I thought it would be fitting to mention (after a blog comment from my Dad… Hi Dad!) that when in India it is rare that you come across many people who are not Indian. Maybe this is something we hadn’t explained in our other posts. So, therefore me and Chris attract a lot of attention here just through being ourselves doing normal everyday things. For instance some people will stop what they are doing to stare at us whilst we walk past, some people will stop us and ask to take our photo or ask to have a photo taken with us, some people will just get their camera phone out to take photos of us without asking, Tuk Tuk drivers will run across the street past lots of Indians to ask us if we want to go somewhere. This was even the case at the Taj Mahal, where Indians were by far the most seen race followed by groups of Chinese tourists and the occasional white face. Whilst this seems a bizzare thought it very quickly became normal to us as it happens so frequently, sometimes constantly throughout a day. As we have come across many people, mainly hotel and restaurant owners who we have spoken to, often it seems a common trend that most people haven’t left their village or town but they may “have been to Delhi once” for example. With this thought in mind it makes the attention make more sense, as for some people, especially children, we may be one of the few white faces they have seen in their home town.
Our six and a half hour wait at Agra train station at first seemed like it would take an age, however we started a game of cards and soon got the attention of a couple of young railway children who we taught snap and clock to. This killed a couple of hours and we both felt really humbled that they joined in with us. This also attracted a large crowd of Indian men who watched the four of us play cards for the entire time. The games probably would have carried on for longer had the children not got ushered out of the station by a disapproving train worker. Our long anticipated train arrived and after all the warnings we had received we were both very content with our 3A tier cabin for the night. We arrived into Khajuharo at about 7am, seeing the sunrise over the countryside from our train window.
Khajuharo was a place we hadn’t planned on visiting in India but after our hiccup in Delhi it became part of our itinerary and gladly so as it has been our favourite Indian destination so far. We spent our first day getting to know the local area, it is an area of three parts- the old village, the new village and the tourist village. Our hotel was situated in the new village. On walking round we found that all the children in the area want to talk to the tourists as a way to practice their English, so everyday we had conversations with local children. Some of whom would talk to us everyday. On our walk round the area i spotted a ‘100 rupee sale rail’ (One pound sale rail to those in England) and not being one to turn down a bargain i got a new pair of silly trousers to double my collection. Little did i know that these luminous orange trousers would get us in a spot of bother the next day…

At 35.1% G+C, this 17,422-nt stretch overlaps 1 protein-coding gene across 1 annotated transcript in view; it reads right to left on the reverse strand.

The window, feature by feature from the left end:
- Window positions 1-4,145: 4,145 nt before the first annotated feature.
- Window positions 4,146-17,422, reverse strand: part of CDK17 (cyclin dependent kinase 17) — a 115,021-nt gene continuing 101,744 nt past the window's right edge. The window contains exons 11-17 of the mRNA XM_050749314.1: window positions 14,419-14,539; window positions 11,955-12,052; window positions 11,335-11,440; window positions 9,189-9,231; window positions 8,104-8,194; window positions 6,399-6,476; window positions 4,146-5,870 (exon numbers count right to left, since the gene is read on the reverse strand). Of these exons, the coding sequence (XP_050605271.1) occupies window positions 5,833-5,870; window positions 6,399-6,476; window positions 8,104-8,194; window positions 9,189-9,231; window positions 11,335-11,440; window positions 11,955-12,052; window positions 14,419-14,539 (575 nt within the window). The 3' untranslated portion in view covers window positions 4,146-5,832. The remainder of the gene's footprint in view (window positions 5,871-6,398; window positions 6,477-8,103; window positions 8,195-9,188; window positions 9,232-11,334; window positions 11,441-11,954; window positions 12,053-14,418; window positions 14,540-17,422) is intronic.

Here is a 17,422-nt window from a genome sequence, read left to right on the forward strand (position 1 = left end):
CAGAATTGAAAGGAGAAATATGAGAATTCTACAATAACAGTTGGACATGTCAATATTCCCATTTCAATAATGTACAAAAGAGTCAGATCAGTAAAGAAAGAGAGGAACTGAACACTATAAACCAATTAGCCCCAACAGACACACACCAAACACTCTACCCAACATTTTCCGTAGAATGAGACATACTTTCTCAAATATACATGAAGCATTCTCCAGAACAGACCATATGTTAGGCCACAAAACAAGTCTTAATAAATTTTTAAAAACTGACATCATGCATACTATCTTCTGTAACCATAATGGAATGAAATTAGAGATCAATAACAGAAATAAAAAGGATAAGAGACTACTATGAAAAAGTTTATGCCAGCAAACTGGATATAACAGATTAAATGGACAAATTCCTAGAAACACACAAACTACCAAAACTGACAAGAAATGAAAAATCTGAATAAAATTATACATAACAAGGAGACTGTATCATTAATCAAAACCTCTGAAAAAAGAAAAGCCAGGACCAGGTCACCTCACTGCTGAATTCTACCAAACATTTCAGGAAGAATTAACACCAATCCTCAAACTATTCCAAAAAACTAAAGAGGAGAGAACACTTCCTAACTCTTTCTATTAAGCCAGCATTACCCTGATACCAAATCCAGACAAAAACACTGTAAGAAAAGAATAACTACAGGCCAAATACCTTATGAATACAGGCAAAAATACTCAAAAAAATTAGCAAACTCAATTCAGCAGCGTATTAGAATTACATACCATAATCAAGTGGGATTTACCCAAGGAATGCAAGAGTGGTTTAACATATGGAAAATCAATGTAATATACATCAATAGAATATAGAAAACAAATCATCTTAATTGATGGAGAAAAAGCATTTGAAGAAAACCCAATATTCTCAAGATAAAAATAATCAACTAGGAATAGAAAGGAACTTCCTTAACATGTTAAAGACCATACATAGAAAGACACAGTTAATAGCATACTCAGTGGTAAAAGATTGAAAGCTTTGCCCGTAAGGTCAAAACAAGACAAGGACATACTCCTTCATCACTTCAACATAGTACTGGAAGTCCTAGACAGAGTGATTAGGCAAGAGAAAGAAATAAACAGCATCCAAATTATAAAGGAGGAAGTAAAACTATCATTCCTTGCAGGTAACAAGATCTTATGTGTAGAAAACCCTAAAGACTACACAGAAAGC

The next day we decided to search for the ancient temples of Khajuharo (the reason why tourists come here) and after declining many a tuk tuk offer we started our walk through the countryside towards the temples. En route a buffalo- who was having a bad morning it seemed- took offence to my bright choice of trousers and charged towards me and Chris. Obviously we legged it in the opposite direction, up a hill, past a man who was having a wash in a well! This man shouted the buffalo away before laughing at us. At the time we didn’t find this fiasco amusing but looking back at the image of two distinctively tourist looking brits running up a hill followed by a buffalo whilst man washes in well, we can now laugh at the situation! Adding to the humour was the fact that we bumped into the man who washed in the well everyday from then on and each time he would say “No buffalo today?” as he laughed.
We found the temples and had fun looking around them and sitting and relaxing at our slow pace just admiring the view. Again pitying those with tour guides! Other than the temples there is little to see or do in Khajuharo so we took the opportunity to relax here as there was no where near as much hustle and bustle as we have experienced in the rest of India. Saying that, the place came alive at night due to the Hindu festival of Shivas wife. The car park area opposite our hotel was filled with stages to host talent competitions and outdoor cinemas. Which would have been entertaining had it not have mostly consisted of some man yelling down the microphone all night! We managed to see some of the talent competition which was the local children either singing or dancing bollywood styley but we could here all the action from our hotel room anyway so we didn’t feel we were missing out too much!
On our last day in Khajuharo we managed to catch a cold, which seemed strange as we have been used to red hot days since we left England nearly two weeks ago. So we again chose to just wander the area and sit in shade wherever possible. Our overnight train journey to Varanasi was again a comfortable experience and as we were both feeling under the weather we slept the whole time. This blog is being composed from our bunker and we can see our first light rain shower of our journey. We are looking forward to exploring Varanasi and making our way into Nepal on Friday!
First leg of India is nearly over!